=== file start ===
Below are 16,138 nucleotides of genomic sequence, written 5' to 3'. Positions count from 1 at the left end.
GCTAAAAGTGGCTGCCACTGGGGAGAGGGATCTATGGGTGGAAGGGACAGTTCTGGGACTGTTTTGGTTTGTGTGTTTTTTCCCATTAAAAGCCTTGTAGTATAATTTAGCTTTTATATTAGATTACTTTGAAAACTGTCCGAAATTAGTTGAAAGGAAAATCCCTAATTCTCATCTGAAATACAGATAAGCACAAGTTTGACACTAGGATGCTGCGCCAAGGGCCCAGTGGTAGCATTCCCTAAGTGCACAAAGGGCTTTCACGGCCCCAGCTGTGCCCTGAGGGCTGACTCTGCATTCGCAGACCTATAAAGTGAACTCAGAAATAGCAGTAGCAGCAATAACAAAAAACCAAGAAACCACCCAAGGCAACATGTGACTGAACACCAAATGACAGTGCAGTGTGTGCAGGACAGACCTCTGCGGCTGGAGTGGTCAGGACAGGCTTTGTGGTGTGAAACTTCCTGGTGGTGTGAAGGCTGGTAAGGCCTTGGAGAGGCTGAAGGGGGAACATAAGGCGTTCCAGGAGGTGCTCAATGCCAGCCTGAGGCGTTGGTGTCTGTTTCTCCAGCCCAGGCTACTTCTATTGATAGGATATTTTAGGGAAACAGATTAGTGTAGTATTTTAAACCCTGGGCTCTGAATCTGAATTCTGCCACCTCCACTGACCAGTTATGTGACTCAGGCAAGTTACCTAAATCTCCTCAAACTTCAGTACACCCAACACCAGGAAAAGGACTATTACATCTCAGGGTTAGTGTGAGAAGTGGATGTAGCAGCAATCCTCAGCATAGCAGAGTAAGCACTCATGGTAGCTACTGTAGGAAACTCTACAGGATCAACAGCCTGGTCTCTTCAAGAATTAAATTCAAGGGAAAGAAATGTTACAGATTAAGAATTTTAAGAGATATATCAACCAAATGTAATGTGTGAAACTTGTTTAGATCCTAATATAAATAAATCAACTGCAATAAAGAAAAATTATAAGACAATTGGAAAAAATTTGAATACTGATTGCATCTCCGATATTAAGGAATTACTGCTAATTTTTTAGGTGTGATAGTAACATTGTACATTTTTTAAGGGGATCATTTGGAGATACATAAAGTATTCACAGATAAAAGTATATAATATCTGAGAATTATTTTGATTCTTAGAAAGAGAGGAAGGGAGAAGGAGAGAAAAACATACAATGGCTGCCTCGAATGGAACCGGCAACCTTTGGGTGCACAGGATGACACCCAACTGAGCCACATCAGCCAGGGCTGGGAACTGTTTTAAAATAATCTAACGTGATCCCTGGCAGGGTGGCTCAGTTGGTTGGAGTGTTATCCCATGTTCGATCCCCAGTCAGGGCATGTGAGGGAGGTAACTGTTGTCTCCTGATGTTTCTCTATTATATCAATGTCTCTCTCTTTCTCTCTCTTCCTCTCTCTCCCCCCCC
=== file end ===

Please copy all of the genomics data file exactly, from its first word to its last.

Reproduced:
Below are 16,138 nucleotides of genomic sequence, written 5' to 3'. Positions count from 1 at the left end.
GCTAAAAGTGGCTGCCACTGGGGAGAGGGATCTATGGGTGGAAGGGACAGTTCTGGGACTGTTTTGGTTTGTGTGTTTTTTCCCATTAAAAGCCTTGTAGTATAATTTAGCTTTTATATTAGATTACTTTGAAAACTGTCCGAAATTAGTTGAAAGGAAAATCCCTAATTCTCATCTGAAATACAGATAAGCACAAGTTTGACACTAGGATGCTGCGCCAAGGGCCCAGTGGTAGCATTCCCTAAGTGCACAAAGGGCTTTCACGGCCCCAGCTGTGCCCTGAGGGCTGACTCTGCATTCGCAGACCTATAAAGTGAACTCAGAAATAGCAGTAGCAGCAATAACAAAAAACCAAGAAACCACCCAAGGCAACATGTGACTGAACACCAAATGACAGTGCAGTGTGTGCAGGACAGACCTCTGCGGCTGGAGTGGTCAGGACAGGCTTTGTGGTGTGAAACTTCCTGGTGGTGTGAAGGCTGGTAAGGCCTTGGAGAGGCTGAAGGGGGAACATAAGGCGTTCCAGGAGGTGCTCAATGCCAGCCTGAGGCGTTGGTGTCTGTTTCTCCAGCCCAGGCTACTTCTATTGATAGGATATTTTAGGGAAACAGATTAGTGTAGTATTTTAAACCCTGGGCTCTGAATCTGAATTCTGCCACCTCCACTGACCAGTTATGTGACTCAGGCAAGTTACCTAAATCTCCTCAAACTTCAGTACACCCAACACCAGGAAAAGGACTATTACATCTCAGGGTTAGTGTGAGAAGTGGATGTAGCAGCAATCCTCAGCATAGCAGAGTAAGCACTCATGGTAGCTACTGTAGGAAACTCTACAGGATCAACAGCCTGGTCTCTTCAAGAATTAAATTCAAGGGAAAGAAATGTTACAGATTAAGAATTTTAAGAGATATATCAACCAAATGTAATGTGTGAAACTTGTTTAGATCCTAATATAAATAAATCAACTGCAATAAAGAAAAATTATAAGACAATTGGAAAAAATTTGAATACTGATTGCATCTCCGATATTAAGGAATTACTGCTAATTTTTTAGGTGTGATAGTAACATTGTACATTTTTTAAGGGGATCATTTGGAGATACATAAAGTATTCACAGATAAAAGTATATAATATCTGAGAATTATTTTGATTCTTAGAAAGAGAGGAAGGGAGAAGGAGAGAAAAACATACAATGGCTGCCTCGAATGGAACCGGCAACCTTTGGGTGCACAGGATGACACCCAACTGAGCCACATCAGCCAGGGCTGGGAACTGTTTTAAAATAATCTAACGTGATCCCTGGCAGGGTGGCTCAGTTGGTTGGAGTGTTATCCCATGTTCGATCCCCAGTCAGGGCATGTGAGGGAGGTAACTGTTGTCTCCTGATGTTTCTCTATTATATCAATGTCTCTCTCTTTCTCTCTCTTCCTCTCTCTCCCCCCCC